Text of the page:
From 1905 Nevinson intermittently examined the Russian Empire. His Daily Chronicle letters on the St. Petersburg riots arrived out of sequence and suffered from editing, though he polished them into another volume in 1906. In 1908 his essays on the Caucasus appeared in Harper's; in 1910 he produced his Nation articles on Finland after a junket there; and in 1919 he interviewed Soviet Commissar Maxim Litvinov (when Litvinov would see no other journalist) for the Daily Herald.
Nevinson's early commentaries on Russia ran about the same time as those on India. In 1907 he went to the subcontinent for the Manchester Guardian, Glasgow Herald, and Daily Chronicle in order to study "unrest" (p. 105). His "Letters" to the Nation were fodder for another book, published in 1908. To prepare for this trip, John notes, Nevinson interviewed John Morley, secretary of state for India, but she fails to link Morley's journalistic background with his understanding of the symbiotic relationship between Raj governance and press influence. Likewise, the chapter on India cites rather than analyzes, in terms of character and audience, the Indian and Anglo-Indian gazettes of Nevinson's acquaintance and frequently does not indicate his connection to them. For example, the reader discovers only from endnotes that he wrote for the Indian Review. Additionally, John has little to say about Indian editors except for Surendranath Banerjeawith (Bengalee), whose skill impressed Nevinson. Instead, she delineates his perceptions of the Indian National Congress. One explanation for this imbalance, as in the chapter on Gallipoli, is John's dependence on Nevinson's diaries. While his reactions justify her emphases, his responses reveal more about the man than the reporter.
Unlike Eastern Europe and India, Ireland had long fascinated Nevinson. Returning from an 1897 excursion, he began a series on the "Celtic Revival" for the Daily Chronicle. The series ended in 1903, but from 1912 through 1922 he tracked the debate about Home Rule and the resistance to it for the Nation, Daily News, Manchester Guardian, Daily Herald, and New Weekly, at home, and the Baltimore Sun and Atlantic Monthly. He consistently associated the struggle in Ireland with other national movements in the British and the Ottoman empires.
In the decade after World War I, Nevinson journeyed to Germany, Palestine, and the United States. In the United States, he lectured and covered national political conventions and international meetings for the Baltimore Sun, Manchester Guardian, New Leader, and the Nation. In Britain after, he wrote more books and poetry and did a few BBC broadcasts.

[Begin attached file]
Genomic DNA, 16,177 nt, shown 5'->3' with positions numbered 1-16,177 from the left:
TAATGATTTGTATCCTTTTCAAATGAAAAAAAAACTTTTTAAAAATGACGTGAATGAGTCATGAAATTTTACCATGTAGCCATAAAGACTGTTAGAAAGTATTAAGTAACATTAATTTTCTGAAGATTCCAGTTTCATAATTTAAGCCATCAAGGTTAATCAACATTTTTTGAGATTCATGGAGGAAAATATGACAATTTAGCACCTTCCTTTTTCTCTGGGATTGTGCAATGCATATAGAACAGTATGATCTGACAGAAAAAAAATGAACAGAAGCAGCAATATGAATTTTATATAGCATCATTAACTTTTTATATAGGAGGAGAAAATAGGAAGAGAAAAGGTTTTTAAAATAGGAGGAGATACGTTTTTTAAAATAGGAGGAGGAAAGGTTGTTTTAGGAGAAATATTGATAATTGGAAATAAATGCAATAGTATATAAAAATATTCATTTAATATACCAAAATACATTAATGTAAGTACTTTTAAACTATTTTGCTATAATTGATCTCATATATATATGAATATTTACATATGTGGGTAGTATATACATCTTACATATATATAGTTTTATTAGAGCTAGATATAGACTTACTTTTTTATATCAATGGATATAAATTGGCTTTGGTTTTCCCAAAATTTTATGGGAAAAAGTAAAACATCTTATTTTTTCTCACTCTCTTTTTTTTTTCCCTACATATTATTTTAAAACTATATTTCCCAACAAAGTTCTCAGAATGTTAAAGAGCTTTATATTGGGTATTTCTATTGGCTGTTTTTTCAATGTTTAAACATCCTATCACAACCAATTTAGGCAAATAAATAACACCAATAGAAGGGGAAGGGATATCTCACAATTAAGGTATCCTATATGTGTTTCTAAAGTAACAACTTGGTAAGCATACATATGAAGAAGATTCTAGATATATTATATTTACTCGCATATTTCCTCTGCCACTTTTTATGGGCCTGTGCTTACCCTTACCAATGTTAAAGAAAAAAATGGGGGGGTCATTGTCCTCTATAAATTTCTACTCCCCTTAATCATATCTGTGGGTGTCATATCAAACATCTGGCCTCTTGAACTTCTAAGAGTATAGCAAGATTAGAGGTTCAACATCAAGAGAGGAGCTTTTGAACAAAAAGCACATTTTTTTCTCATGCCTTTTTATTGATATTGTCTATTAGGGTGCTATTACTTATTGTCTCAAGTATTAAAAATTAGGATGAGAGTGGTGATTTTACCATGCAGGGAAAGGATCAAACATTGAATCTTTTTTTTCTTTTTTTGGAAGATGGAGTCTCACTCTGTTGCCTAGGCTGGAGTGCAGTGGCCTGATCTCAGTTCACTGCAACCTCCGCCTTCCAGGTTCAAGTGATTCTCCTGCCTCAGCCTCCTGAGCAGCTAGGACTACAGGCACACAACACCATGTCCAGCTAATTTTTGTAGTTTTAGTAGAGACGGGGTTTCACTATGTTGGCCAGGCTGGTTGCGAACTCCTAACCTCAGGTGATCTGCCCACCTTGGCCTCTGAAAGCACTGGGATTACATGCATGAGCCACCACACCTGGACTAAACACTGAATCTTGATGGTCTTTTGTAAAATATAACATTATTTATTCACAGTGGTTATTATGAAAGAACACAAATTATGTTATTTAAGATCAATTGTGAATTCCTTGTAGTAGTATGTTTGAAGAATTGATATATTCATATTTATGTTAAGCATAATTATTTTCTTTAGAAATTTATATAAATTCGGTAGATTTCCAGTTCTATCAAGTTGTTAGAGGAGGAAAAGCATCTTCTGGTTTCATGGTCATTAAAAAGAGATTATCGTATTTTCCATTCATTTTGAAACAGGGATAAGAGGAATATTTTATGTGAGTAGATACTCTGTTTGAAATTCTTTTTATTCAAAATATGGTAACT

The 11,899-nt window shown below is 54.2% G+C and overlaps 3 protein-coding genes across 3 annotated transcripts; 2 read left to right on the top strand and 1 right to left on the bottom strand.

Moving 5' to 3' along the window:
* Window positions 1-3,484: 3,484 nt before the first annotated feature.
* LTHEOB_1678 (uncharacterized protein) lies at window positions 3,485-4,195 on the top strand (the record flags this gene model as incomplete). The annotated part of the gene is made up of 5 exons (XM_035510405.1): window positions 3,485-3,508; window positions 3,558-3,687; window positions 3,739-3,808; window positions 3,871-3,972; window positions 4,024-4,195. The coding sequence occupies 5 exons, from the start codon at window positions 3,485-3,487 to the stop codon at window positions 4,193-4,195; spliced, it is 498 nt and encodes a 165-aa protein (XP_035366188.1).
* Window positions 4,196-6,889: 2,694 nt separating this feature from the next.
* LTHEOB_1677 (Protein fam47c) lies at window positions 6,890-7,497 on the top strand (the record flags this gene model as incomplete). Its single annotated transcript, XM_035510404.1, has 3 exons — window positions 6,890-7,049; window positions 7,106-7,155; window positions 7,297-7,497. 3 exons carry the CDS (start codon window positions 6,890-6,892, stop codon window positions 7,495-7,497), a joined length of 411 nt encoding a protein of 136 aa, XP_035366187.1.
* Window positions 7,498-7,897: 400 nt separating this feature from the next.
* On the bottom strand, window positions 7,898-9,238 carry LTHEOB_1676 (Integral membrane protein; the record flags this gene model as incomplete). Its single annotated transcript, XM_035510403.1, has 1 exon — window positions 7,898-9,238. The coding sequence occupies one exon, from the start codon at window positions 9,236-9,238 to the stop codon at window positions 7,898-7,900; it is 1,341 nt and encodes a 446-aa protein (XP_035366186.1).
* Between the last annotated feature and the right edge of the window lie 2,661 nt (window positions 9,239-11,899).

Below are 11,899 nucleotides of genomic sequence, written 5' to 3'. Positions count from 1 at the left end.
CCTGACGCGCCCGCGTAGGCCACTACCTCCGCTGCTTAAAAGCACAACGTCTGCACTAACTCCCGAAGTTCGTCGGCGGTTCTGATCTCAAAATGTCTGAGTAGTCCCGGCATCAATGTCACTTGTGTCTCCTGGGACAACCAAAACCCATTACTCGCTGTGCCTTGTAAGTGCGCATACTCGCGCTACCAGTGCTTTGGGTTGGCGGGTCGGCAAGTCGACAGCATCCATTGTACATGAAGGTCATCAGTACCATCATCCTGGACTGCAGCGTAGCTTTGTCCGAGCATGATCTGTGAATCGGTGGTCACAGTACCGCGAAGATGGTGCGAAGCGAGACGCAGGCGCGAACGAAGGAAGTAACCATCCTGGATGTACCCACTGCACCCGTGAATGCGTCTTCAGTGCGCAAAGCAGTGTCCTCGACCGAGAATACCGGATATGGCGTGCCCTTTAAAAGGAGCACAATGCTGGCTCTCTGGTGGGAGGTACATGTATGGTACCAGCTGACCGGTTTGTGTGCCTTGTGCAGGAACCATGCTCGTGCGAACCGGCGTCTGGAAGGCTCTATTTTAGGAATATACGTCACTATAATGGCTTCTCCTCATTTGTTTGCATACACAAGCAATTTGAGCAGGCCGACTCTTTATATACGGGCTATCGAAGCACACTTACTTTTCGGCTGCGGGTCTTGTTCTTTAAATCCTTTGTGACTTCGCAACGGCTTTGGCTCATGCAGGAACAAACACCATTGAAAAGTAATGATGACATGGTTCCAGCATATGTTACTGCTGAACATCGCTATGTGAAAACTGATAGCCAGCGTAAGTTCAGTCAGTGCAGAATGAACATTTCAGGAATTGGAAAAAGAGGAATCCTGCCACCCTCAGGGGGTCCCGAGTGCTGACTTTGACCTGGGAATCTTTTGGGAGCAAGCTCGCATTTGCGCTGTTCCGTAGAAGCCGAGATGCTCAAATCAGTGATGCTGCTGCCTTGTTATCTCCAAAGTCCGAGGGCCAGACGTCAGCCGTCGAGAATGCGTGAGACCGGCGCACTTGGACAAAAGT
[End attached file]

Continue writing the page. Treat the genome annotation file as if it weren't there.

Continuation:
Nevinson dedicated much of his journalism to the advocacy of civil rights, whether of ethnic groups without their own country, of British women without the franchise, of Africans without liberty, of Scottsboro defendants without a fair trial, or of anyone falling to Nazi dominion. Still, as John acknowledges, he was no candidate for sainthood. She characterizes him as paternalistic, bordering on racist, in his interpretation of the Indian National Congress. And, in a candid chapter, she spells out his stunning disregard for the women with whom he had relationships.
The book has numerous illustrations and content endnotes, which are invaluable because there is no bibliography except of books which Nevinson authored or to which he contributed. There is neither a chronological list of his journalistic contributions nor a topical one, so that it is hard to ascertain the number he wrote. Because the text does not always date or place some of his journalism, the reader has to peruse the endnotes closely, a tedious process made worse by situating abbreviations of newspapers and magazines in the front matter. Equally troubling, text references to Nevinson's press colleagues frequently give only their surnames, and the index omits many of them.
The result is that this volume is good biography but not good journalism history. As F. M. Leventhal demonstrated in his book, The Last Dissenter (1985), on H. N. Brailsford (Nevinson's erstwhile confrere), it is possible to do both well.
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Eugenia M. Palmegiano. Review of John, Angela V., War, Journalism and the Shaping of the Twentieth Century: The Life and Times of Henry V. Nevinson.